By March, Jim has funneled their creativity—and innovation—measurement criteria into two separate rubrics. Now the teachers are charged with flying the new rubrics from the tails of prettily decorated aircraft across their classrooms while fireworks and bugles herald the rise of the new Initiative. Arnold tries his best.
“So if I’m not creative, then my grade goes down?” a student asks.
“I wouldn’t say that. It’s just that we want to emphasize skills, rather than knowledge.” He paces in front of them. They are quiet, which is unusual. He has their attention, which is unusual. The circuitry in his brain won’t move quickly enough for him to be able to verbalize something important, now that he has this window through which he might be able to reach them, and instead, he says, “These things, well, you’re doing them anyway; the administration just wants us… us, teachers, and you students, to name them.”
That’s it; he’s lost them. Annie G. turns around, her phone like a homing beacon in her two hands, and starts whispering to Jen. Annie V. re-braids her hair. Bart slides down in his desk and leans his head toward Tom who sits behind him. Tom bats the rim of Bart’s cap with one hand while diddling the screen of his iPad with the other. Eddy falls asleep with his head on his arm. Marie gets to work with her ballpoint pen on the swirly design she’s been covering her palm with, and Gianni takes a tissue and a blob of hand sanitizer from the front of the room and starts polishing the rubber sole of his sneaker with it. It feels like chaos, even though Arnold is used to it and knows that his greatest gift as an educator is not taking the mayhem personally and not letting it unnerve him. He’s seen colleagues come and go. Sometimes teachers retire or move, but usually they just become too demoralized and slink away, leaving a temporary ripple of jabbering gossip, pity, and a hard old substitute who teaches the students absolutely nothing for months, until a new teacher can be found.
Jean had left such an eddy when she’d departed, and Arnold had weathered the shushing whispers, pitying looks, giggles, and a subdued batch of students who behaved themselves for a couple of months—until the hubbub had died down and the gossip had been forgotten. Things went back to normal.
It had been impossible to keep their troubles a secret—not when they worked in the same building and she would have mornings where his emotional withdrawal would have nudged her into some kind of psychosis and she’d visit his classroom before the morning bell—a couple of students might be there already, sleepily reading through notes or spacing out or texting, and she’d squeeze her voice down to what you might call a whisper, but it launched from her throat in a geyser and the students would huddle over their desks, eyeing each other with nervous smirks as he ushered her into the hallway and out the side door of the building where they imagined the students and other teachers couldn’t hear them.
And then, just like that, one day, she pulled herself together; with the help of some guy she met on the Internet, she got over Arnold. So it was really Jean who made the decisive break. He wouldn’t grovel, wouldn’t go to her department and demand answers the way she would’ve. He even convinced himself that he was happy for her. And then she moved with the kids back to Michigan to be closer to her parents.
He narrows his eyes. Outside the window, a ropey line of geese honks by. The bell hasn’t rung yet but students are zipping backpacks and clutching their phones like an external organ, the glow of instant messages reflected in their eyeballs. When the bell rings, a few remember that Arnold is there and say goodbye. He shuffles the rubrics into his briefcase and heads to the library.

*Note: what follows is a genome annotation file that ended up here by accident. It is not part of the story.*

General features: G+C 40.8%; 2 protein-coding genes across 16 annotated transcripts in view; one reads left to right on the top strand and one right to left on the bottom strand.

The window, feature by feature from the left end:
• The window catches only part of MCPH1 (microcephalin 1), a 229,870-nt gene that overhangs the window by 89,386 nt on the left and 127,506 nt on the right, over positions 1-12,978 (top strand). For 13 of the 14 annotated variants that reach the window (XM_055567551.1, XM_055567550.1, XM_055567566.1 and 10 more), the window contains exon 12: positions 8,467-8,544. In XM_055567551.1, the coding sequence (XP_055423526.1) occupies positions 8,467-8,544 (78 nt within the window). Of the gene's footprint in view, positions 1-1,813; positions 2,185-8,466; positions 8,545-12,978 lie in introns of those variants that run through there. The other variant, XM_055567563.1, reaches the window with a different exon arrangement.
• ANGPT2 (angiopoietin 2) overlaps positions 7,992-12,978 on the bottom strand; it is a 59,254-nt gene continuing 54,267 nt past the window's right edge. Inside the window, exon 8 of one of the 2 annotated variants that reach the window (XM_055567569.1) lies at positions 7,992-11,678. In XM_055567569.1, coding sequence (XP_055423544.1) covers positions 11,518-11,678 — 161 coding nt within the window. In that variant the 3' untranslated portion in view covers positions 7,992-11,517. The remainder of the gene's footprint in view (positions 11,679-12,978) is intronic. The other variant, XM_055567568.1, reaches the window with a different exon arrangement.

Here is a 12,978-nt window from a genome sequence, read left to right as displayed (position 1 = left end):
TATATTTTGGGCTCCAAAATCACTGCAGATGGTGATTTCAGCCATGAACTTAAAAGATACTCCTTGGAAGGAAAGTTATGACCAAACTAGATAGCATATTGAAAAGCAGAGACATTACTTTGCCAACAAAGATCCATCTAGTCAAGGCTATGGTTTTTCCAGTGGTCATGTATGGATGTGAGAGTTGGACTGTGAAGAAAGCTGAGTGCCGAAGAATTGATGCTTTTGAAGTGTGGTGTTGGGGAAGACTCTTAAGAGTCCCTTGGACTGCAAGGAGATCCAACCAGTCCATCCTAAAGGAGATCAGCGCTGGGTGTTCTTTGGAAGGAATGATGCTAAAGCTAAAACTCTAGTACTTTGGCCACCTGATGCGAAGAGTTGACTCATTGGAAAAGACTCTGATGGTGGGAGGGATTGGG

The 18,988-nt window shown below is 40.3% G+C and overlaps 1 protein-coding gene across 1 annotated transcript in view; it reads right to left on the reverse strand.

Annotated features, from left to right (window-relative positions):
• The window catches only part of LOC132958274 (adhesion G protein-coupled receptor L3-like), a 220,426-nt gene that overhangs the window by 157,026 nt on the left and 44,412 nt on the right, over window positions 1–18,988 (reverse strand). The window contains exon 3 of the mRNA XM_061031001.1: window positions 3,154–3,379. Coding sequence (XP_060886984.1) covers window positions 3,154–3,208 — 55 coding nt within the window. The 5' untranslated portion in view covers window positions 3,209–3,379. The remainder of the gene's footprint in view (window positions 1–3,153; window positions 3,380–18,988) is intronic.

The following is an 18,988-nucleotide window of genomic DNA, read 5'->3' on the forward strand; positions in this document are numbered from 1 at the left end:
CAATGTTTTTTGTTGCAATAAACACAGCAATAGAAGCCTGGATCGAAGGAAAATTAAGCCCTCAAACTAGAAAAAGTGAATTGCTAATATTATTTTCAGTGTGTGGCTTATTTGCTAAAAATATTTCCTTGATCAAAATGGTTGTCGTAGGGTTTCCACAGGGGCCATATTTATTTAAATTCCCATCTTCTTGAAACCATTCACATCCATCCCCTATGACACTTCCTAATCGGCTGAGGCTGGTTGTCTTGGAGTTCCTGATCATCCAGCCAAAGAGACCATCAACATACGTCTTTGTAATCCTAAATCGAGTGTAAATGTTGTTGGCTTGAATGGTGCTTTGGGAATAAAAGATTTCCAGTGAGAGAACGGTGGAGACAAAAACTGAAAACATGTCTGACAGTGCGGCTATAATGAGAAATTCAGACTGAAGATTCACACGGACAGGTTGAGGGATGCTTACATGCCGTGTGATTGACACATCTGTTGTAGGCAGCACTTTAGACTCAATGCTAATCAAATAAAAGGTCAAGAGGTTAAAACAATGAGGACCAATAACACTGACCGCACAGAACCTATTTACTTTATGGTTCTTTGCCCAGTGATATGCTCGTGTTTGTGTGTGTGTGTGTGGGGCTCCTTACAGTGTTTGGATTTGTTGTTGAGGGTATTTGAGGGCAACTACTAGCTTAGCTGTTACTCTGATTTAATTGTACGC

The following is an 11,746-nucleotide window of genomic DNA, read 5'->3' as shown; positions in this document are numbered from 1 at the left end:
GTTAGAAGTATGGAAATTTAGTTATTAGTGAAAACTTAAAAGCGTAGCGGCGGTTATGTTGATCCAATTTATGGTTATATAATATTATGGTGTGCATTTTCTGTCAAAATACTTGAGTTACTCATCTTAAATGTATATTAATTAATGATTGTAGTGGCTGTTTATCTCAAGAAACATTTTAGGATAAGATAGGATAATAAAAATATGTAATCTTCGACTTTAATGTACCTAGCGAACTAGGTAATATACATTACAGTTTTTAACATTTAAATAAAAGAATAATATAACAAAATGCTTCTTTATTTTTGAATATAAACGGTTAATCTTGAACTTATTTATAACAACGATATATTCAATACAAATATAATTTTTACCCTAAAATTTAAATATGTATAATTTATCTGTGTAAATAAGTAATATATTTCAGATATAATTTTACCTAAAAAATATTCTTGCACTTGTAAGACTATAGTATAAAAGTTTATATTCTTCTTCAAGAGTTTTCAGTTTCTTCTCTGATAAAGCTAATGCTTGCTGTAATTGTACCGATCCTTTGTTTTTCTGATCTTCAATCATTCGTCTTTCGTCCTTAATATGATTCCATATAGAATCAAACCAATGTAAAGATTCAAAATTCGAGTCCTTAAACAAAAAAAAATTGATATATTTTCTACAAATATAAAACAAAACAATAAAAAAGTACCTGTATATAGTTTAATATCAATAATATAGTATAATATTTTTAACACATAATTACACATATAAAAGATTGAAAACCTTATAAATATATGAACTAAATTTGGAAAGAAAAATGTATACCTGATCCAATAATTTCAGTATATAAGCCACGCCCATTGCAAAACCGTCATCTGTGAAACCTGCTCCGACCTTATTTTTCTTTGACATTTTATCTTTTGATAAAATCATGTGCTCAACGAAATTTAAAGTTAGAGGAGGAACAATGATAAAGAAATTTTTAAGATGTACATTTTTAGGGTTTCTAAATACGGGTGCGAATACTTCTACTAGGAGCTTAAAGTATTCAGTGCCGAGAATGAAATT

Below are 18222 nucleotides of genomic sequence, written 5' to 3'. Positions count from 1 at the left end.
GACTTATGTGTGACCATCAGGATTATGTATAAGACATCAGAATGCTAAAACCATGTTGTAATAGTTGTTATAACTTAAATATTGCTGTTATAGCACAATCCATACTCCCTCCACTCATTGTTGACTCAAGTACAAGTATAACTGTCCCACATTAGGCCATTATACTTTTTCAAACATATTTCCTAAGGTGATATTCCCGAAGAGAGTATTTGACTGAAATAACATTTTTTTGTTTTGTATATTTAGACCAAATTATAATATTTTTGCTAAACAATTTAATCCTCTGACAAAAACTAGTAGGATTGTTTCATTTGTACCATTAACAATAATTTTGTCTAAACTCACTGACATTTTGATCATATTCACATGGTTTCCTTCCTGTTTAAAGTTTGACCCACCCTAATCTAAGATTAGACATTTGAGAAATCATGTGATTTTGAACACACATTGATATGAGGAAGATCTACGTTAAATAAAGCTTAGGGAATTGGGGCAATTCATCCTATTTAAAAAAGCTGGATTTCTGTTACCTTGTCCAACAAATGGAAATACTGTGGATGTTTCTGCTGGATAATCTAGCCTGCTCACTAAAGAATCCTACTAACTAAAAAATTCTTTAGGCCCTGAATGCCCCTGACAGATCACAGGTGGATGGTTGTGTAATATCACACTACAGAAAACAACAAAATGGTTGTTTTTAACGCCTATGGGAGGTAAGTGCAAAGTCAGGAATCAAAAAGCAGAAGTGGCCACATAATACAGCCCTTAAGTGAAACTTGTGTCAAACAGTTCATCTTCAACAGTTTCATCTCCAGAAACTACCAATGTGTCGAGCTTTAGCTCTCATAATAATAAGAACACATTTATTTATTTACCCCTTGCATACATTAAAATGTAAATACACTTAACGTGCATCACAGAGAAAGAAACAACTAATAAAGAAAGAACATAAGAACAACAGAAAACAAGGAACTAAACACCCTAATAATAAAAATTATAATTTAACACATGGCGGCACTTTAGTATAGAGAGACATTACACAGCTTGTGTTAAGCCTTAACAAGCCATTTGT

The collaboration rubric is printed on purple Necco Wafer paper; there are copies on each table. Grades are due tomorrow, and the teachers are irritable because Jim is constitutionally incapable of going off-script and letting them go early from their meeting, or even letting them talk about things that matter: Pequot High School is stoned. Informal anecdotes about kids eating pot brownies during class and vaping in the bathrooms are rampant. Test scores are plummeting and the kids can’t put away their cell phones. These realities connect the psyches of the teachers together; they all feel it but nobody says it.
Lindsey is taking charge, keeping them on track. She is ambitious—the kind of teacher you know will one day end up as a superintendent somewhere. Young. Professional. Not like some of the crankier older teachers who still revel in the fact they can wear jeans and Birkenstocks to work and get away with it.
“Why do we have to grade them on collaboration?” Arnold says. “Some kids are shy and others aren’t and how are we going to tell who’s collaborating and who’s not?”
Lindsey responds in a tone that makes him the little boy and her the sage parent, even though he has more than twenty years on her. “The separate rubric is to help them develop collaboration as a skill.”
Arnold squints at the rubric until the type melts into Rorschach splotches. An ear, a rifle, a capital K.
Jean should have stayed at the private school in Cambridge. They should never have started working in the same place. Catching each other’s eye at faculty meetings, sneaking kisses in the computer lab when no one was watching. It was too much time together, too much intensity. Soon Arnold started to feel trapped and restless. And then the boys came and Jean took her maternity leave—never enough—and the bickering got more and more icy: who would pick them up from daycare, preschool, elementary school; who would go home when the rest of the faculty went for pints at a local Irish bar once a month; who would go shopping, buy food, buy new clothes, buy lunch meats. It was usually Jean and she resented it and he resented her.